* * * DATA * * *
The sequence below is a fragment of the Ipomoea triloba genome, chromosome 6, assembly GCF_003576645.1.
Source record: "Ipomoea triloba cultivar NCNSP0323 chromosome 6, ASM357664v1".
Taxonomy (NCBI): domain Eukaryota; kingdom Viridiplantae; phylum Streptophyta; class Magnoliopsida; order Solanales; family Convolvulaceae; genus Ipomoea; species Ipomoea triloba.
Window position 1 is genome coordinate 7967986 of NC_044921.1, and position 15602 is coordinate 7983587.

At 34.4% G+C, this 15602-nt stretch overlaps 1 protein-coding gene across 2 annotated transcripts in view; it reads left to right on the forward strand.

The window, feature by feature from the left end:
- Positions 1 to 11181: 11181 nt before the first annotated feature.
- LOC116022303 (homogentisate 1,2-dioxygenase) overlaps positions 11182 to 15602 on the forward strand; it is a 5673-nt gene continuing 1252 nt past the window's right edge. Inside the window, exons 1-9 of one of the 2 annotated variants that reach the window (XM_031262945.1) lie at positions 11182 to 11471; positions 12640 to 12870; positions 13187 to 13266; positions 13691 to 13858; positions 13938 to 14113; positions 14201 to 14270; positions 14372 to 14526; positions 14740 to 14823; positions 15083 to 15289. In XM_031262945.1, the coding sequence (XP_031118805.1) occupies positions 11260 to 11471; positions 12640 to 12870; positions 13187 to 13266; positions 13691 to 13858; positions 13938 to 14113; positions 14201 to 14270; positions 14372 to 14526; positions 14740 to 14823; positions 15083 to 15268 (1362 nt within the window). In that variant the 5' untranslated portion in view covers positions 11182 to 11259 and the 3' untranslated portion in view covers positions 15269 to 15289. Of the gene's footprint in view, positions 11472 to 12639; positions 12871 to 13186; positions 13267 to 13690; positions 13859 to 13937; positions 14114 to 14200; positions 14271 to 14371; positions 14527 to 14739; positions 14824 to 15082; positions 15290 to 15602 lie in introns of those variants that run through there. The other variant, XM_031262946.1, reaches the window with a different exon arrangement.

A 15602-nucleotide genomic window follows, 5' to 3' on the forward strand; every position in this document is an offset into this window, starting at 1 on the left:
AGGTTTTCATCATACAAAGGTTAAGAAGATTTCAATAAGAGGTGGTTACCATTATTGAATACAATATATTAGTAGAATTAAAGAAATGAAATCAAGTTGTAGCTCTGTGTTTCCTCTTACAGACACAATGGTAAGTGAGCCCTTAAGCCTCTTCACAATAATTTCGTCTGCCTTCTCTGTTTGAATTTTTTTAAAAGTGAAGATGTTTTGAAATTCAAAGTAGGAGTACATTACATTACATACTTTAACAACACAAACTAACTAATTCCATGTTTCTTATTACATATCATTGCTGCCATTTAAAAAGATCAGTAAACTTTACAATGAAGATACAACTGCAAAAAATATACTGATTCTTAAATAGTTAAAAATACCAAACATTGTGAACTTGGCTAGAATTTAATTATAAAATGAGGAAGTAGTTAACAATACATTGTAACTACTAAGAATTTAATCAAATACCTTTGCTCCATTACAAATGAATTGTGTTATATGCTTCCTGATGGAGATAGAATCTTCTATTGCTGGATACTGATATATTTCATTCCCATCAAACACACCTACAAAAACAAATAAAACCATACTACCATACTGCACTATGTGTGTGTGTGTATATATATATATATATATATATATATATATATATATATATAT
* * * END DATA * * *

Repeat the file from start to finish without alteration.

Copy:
The sequence below is a fragment of the Ipomoea triloba genome, chromosome 6, assembly GCF_003576645.1.
Source record: "Ipomoea triloba cultivar NCNSP0323 chromosome 6, ASM357664v1".
Taxonomy (NCBI): domain Eukaryota; kingdom Viridiplantae; phylum Streptophyta; class Magnoliopsida; order Solanales; family Convolvulaceae; genus Ipomoea; species Ipomoea triloba.
Window position 1 is genome coordinate 7967986 of NC_044921.1, and position 15602 is coordinate 7983587.

At 34.4% G+C, this 15602-nt stretch overlaps 1 protein-coding gene across 2 annotated transcripts in view; it reads left to right on the forward strand.

The window, feature by feature from the left end:
- Positions 1 to 11181: 11181 nt before the first annotated feature.
- LOC116022303 (homogentisate 1,2-dioxygenase) overlaps positions 11182 to 15602 on the forward strand; it is a 5673-nt gene continuing 1252 nt past the window's right edge. Inside the window, exons 1-9 of one of the 2 annotated variants that reach the window (XM_031262945.1) lie at positions 11182 to 11471; positions 12640 to 12870; positions 13187 to 13266; positions 13691 to 13858; positions 13938 to 14113; positions 14201 to 14270; positions 14372 to 14526; positions 14740 to 14823; positions 15083 to 15289. In XM_031262945.1, the coding sequence (XP_031118805.1) occupies positions 11260 to 11471; positions 12640 to 12870; positions 13187 to 13266; positions 13691 to 13858; positions 13938 to 14113; positions 14201 to 14270; positions 14372 to 14526; positions 14740 to 14823; positions 15083 to 15268 (1362 nt within the window). In that variant the 5' untranslated portion in view covers positions 11182 to 11259 and the 3' untranslated portion in view covers positions 15269 to 15289. Of the gene's footprint in view, positions 11472 to 12639; positions 12871 to 13186; positions 13267 to 13690; positions 13859 to 13937; positions 14114 to 14200; positions 14271 to 14371; positions 14527 to 14739; positions 14824 to 15082; positions 15290 to 15602 lie in introns of those variants that run through there. The other variant, XM_031262946.1, reaches the window with a different exon arrangement.

A 15602-nucleotide genomic window follows, 5' to 3' on the forward strand; every position in this document is an offset into this window, starting at 1 on the left:
AGGTTTTCATCATACAAAGGTTAAGAAGATTTCAATAAGAGGTGGTTACCATTATTGAATACAATATATTAGTAGAATTAAAGAAATGAAATCAAGTTGTAGCTCTGTGTTTCCTCTTACAGACACAATGGTAAGTGAGCCCTTAAGCCTCTTCACAATAATTTCGTCTGCCTTCTCTGTTTGAATTTTTTTAAAAGTGAAGATGTTTTGAAATTCAAAGTAGGAGTACATTACATTACATACTTTAACAACACAAACTAACTAATTCCATGTTTCTTATTACATATCATTGCTGCCATTTAAAAAGATCAGTAAACTTTACAATGAAGATACAACTGCAAAAAATATACTGATTCTTAAATAGTTAAAAATACCAAACATTGTGAACTTGGCTAGAATTTAATTATAAAATGAGGAAGTAGTTAACAATACATTGTAACTACTAAGAATTTAATCAAATACCTTTGCTCCATTACAAATGAATTGTGTTATATGCTTCCTGATGGAGATAGAATCTTCTATTGCTGGATACTGATATATTTCATTCCCATCAAACACACCTACAAAAACAAATAAAACCATACTACCATACTGCACTATGTGTGTGTGTGTATATATATATATATATATATATATATATATATATATATATAT